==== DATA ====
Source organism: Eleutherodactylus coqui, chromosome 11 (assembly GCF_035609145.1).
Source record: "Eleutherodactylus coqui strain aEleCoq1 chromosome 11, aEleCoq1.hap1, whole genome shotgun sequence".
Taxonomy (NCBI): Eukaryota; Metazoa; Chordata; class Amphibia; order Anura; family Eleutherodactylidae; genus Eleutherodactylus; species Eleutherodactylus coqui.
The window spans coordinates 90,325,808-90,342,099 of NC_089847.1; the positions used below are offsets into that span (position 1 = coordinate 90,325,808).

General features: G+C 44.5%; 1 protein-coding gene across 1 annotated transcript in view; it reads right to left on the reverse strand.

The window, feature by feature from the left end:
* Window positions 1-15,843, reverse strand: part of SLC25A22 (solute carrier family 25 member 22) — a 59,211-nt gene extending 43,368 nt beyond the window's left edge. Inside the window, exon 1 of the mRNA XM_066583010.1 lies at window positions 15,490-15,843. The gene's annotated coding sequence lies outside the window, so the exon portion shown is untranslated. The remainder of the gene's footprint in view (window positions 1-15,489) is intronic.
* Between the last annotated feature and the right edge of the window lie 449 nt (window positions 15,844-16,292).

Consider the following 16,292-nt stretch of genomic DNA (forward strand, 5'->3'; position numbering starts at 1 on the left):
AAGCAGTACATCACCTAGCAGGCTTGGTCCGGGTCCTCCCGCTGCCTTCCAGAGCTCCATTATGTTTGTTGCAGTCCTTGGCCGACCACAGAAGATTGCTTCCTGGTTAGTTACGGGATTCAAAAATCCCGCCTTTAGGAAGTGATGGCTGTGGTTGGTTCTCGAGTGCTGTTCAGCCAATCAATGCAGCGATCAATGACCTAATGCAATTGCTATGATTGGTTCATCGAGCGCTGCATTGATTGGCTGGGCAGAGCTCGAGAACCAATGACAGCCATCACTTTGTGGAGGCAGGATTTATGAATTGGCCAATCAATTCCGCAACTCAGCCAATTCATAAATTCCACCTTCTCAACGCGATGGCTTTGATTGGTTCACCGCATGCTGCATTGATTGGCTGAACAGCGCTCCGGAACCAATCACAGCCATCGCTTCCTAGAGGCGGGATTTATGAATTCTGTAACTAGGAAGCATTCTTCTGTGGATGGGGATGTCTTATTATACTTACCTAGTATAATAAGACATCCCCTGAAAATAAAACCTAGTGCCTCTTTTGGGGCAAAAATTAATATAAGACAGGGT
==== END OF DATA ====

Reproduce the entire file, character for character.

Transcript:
Source organism: Eleutherodactylus coqui, chromosome 11 (assembly GCF_035609145.1).
Source record: "Eleutherodactylus coqui strain aEleCoq1 chromosome 11, aEleCoq1.hap1, whole genome shotgun sequence".
Taxonomy (NCBI): Eukaryota; Metazoa; Chordata; class Amphibia; order Anura; family Eleutherodactylidae; genus Eleutherodactylus; species Eleutherodactylus coqui.
The window spans coordinates 90,325,808-90,342,099 of NC_089847.1; the positions used below are offsets into that span (position 1 = coordinate 90,325,808).

General features: G+C 44.5%; 1 protein-coding gene across 1 annotated transcript in view; it reads right to left on the reverse strand.

The window, feature by feature from the left end:
* Window positions 1-15,843, reverse strand: part of SLC25A22 (solute carrier family 25 member 22) — a 59,211-nt gene extending 43,368 nt beyond the window's left edge. Inside the window, exon 1 of the mRNA XM_066583010.1 lies at window positions 15,490-15,843. The gene's annotated coding sequence lies outside the window, so the exon portion shown is untranslated. The remainder of the gene's footprint in view (window positions 1-15,489) is intronic.
* Between the last annotated feature and the right edge of the window lie 449 nt (window positions 15,844-16,292).

Consider the following 16,292-nt stretch of genomic DNA (forward strand, 5'->3'; position numbering starts at 1 on the left):
AAGCAGTACATCACCTAGCAGGCTTGGTCCGGGTCCTCCCGCTGCCTTCCAGAGCTCCATTATGTTTGTTGCAGTCCTTGGCCGACCACAGAAGATTGCTTCCTGGTTAGTTACGGGATTCAAAAATCCCGCCTTTAGGAAGTGATGGCTGTGGTTGGTTCTCGAGTGCTGTTCAGCCAATCAATGCAGCGATCAATGACCTAATGCAATTGCTATGATTGGTTCATCGAGCGCTGCATTGATTGGCTGGGCAGAGCTCGAGAACCAATGACAGCCATCACTTTGTGGAGGCAGGATTTATGAATTGGCCAATCAATTCCGCAACTCAGCCAATTCATAAATTCCACCTTCTCAACGCGATGGCTTTGATTGGTTCACCGCATGCTGCATTGATTGGCTGAACAGCGCTCCGGAACCAATCACAGCCATCGCTTCCTAGAGGCGGGATTTATGAATTCTGTAACTAGGAAGCATTCTTCTGTGGATGGGGATGTCTTATTATACTTACCTAGTATAATAAGACATCCCCTGAAAATAAAACCTAGTGCCTCTTTTGGGGCAAAAATTAATATAAGACAGGGT